Moto Magazine

The Golden Fleece

Posted on the 30 July 2011 by Gardenamateur
When a commercial brand is all around you, it's hard to imagine it ever disappearing completely. But it happens often and here in Australia it happened to Golden Fleece Petrol. Once upon a time there were Golden Fleece Service Stations everywhere, and now there are none. In fact they disappeared many years ago, in the 1980s.
What got me thinking about Golden Fleece, with their yellow merino sheep logo, is the 1:43 scale diecast FB Holden ute that I bought recently. It's a nice quality model made by Australian outfit Trax, and so I thought it'd be the perfect subject for my next diorama.

The Golden Fleece

The best photo of the era I could find was this one, of the Golden Fleece Service Station in
the Sydney suburb of Auburn. The original pic was black and white, so I have colourised it
prior to adding not only the yellow ute, but also the red and white FB Holden of the same
vintage (a cheap little 1:64 scale model I found in a railway modeller's shop). The mother
and child, and the old guy in the overalls are also ring-ins, to add a bit more to the scene.


A nice detail on the Golden Fleece utility is that it is marked as "Production Distribution, HC Sleigh Limited", and HC Sleigh was the company which started Golden Fleece petrol back in 1913. While Golden Fleece petrol hasn't been sold for ages (Caltex took them over in 1981) you can still occasionally see some Golden Fleece signage here and there, especially in the older, quieter country towns.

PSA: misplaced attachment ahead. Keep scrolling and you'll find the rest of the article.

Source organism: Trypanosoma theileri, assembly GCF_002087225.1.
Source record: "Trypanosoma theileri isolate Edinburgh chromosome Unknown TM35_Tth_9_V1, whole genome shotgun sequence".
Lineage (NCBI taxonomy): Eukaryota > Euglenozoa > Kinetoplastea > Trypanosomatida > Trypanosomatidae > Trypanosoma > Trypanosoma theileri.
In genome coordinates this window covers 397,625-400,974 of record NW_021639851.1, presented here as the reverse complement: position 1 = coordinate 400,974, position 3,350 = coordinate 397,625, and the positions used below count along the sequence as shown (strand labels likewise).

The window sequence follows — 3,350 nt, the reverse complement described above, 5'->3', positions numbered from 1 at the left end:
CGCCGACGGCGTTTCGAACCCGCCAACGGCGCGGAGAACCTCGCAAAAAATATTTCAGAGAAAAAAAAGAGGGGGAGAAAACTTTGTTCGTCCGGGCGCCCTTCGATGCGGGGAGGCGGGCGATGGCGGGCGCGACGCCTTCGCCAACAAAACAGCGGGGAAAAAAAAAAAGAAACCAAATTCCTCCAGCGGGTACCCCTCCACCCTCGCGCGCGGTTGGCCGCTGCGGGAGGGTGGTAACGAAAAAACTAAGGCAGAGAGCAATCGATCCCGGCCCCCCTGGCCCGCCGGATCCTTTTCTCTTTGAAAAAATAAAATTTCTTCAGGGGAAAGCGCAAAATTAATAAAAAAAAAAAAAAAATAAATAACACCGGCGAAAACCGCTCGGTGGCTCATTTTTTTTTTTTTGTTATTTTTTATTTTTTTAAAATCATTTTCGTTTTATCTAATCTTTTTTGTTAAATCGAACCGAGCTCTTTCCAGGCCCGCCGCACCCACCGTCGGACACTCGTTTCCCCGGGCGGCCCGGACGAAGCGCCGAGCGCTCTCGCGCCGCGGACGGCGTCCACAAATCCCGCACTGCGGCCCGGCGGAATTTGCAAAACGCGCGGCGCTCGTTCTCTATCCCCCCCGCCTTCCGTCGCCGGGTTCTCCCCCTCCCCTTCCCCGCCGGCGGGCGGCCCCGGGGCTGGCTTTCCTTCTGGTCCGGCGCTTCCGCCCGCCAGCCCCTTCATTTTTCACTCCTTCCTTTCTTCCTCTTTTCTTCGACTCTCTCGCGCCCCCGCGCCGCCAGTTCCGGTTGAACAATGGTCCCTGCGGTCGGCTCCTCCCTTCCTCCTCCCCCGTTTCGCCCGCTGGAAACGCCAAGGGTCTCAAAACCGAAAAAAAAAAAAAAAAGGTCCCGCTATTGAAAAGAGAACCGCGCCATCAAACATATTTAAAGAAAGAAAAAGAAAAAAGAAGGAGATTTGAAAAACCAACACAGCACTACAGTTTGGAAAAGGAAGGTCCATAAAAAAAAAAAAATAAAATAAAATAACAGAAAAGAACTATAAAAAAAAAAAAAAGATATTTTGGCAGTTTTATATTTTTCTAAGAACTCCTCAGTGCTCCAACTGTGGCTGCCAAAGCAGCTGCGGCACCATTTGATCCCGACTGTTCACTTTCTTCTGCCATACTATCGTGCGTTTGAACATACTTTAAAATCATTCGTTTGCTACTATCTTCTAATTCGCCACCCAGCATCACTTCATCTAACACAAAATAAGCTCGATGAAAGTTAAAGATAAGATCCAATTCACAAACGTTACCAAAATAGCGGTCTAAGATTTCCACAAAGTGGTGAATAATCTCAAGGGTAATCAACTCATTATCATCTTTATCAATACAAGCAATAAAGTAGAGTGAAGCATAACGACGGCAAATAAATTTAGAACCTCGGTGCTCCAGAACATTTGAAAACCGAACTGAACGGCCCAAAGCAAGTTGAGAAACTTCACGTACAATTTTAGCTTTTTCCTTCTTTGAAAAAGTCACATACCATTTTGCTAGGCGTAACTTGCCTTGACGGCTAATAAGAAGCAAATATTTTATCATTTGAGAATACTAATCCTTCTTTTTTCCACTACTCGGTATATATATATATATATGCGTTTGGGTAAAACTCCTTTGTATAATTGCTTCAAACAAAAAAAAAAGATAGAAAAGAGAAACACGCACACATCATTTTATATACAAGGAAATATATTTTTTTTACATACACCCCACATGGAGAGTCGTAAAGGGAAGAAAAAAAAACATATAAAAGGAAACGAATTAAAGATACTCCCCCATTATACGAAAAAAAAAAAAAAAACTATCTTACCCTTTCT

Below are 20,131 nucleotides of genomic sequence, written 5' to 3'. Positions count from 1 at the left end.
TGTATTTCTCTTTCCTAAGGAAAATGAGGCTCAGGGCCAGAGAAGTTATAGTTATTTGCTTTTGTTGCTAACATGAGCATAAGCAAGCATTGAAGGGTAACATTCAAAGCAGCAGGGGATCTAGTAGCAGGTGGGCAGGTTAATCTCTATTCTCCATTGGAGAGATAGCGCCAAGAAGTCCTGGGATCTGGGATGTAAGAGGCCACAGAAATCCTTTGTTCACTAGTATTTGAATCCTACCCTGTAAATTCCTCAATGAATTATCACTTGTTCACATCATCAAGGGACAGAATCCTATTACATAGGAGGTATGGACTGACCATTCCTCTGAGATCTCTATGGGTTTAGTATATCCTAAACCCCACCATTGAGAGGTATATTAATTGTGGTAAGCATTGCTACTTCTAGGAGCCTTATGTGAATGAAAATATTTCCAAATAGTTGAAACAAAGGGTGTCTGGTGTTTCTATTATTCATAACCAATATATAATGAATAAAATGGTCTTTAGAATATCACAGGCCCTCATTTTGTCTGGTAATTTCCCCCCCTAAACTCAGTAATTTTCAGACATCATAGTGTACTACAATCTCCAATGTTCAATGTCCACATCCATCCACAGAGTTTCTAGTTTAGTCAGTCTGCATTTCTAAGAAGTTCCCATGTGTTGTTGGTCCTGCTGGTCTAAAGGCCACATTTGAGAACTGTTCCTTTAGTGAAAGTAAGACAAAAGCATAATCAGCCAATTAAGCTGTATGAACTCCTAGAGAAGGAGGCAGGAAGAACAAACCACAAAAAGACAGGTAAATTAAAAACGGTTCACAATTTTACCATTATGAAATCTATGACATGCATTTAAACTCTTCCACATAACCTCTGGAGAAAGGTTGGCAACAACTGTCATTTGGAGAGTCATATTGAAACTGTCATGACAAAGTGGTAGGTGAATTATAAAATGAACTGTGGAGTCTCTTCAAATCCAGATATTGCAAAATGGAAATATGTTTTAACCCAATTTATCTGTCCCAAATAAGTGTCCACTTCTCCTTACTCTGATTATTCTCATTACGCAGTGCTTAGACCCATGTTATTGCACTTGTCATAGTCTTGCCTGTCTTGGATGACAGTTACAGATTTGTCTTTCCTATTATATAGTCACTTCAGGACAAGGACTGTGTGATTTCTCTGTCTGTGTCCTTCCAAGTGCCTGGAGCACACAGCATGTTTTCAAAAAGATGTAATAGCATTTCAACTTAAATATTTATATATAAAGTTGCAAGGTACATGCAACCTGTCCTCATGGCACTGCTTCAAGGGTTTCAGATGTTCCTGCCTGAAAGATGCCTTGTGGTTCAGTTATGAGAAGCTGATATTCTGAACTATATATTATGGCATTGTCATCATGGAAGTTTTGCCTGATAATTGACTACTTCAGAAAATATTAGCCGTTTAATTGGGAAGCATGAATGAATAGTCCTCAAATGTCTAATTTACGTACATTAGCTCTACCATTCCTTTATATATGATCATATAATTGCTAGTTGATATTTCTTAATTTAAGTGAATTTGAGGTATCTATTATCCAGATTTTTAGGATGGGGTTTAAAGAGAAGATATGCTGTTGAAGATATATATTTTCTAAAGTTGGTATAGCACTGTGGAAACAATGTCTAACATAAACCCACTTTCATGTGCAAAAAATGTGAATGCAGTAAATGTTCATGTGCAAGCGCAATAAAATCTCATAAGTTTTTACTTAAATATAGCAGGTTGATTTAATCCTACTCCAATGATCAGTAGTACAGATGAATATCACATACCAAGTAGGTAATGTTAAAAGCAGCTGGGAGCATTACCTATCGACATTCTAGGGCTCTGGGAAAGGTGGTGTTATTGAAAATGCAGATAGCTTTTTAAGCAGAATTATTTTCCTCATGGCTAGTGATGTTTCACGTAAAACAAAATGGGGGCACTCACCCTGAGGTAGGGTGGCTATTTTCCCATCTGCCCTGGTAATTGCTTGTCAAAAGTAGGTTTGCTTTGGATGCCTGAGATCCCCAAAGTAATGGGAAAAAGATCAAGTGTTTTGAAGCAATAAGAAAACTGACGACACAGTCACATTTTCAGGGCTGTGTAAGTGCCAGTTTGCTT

The Golden Fleece

To Australians of my vintage this is a familiar symbol seen everywhere, and apparently the
golden rams that used to sit on the top of every Golden Fleece petrol bowser are now quite
collectable. You can see two of them in the diorama above.

As for the Holden FBs themselves, my dad owned one, but it suffered by comparison in my eyes, because it was the car which replaced our Mark V Jaguar, and the humble Holden was definitely not a patch on the Jag. Mind you, it was cheaper to run and more reliable and more suited to Dad's income level than the Jag, but to kids like me the Holden just wasn't cool. Nevertheless I have a little residue of affection for them after all these years, because they were a fundamentally good family car, and Holden sold thousands and thousands of them, and they hardly ever let their owners down.

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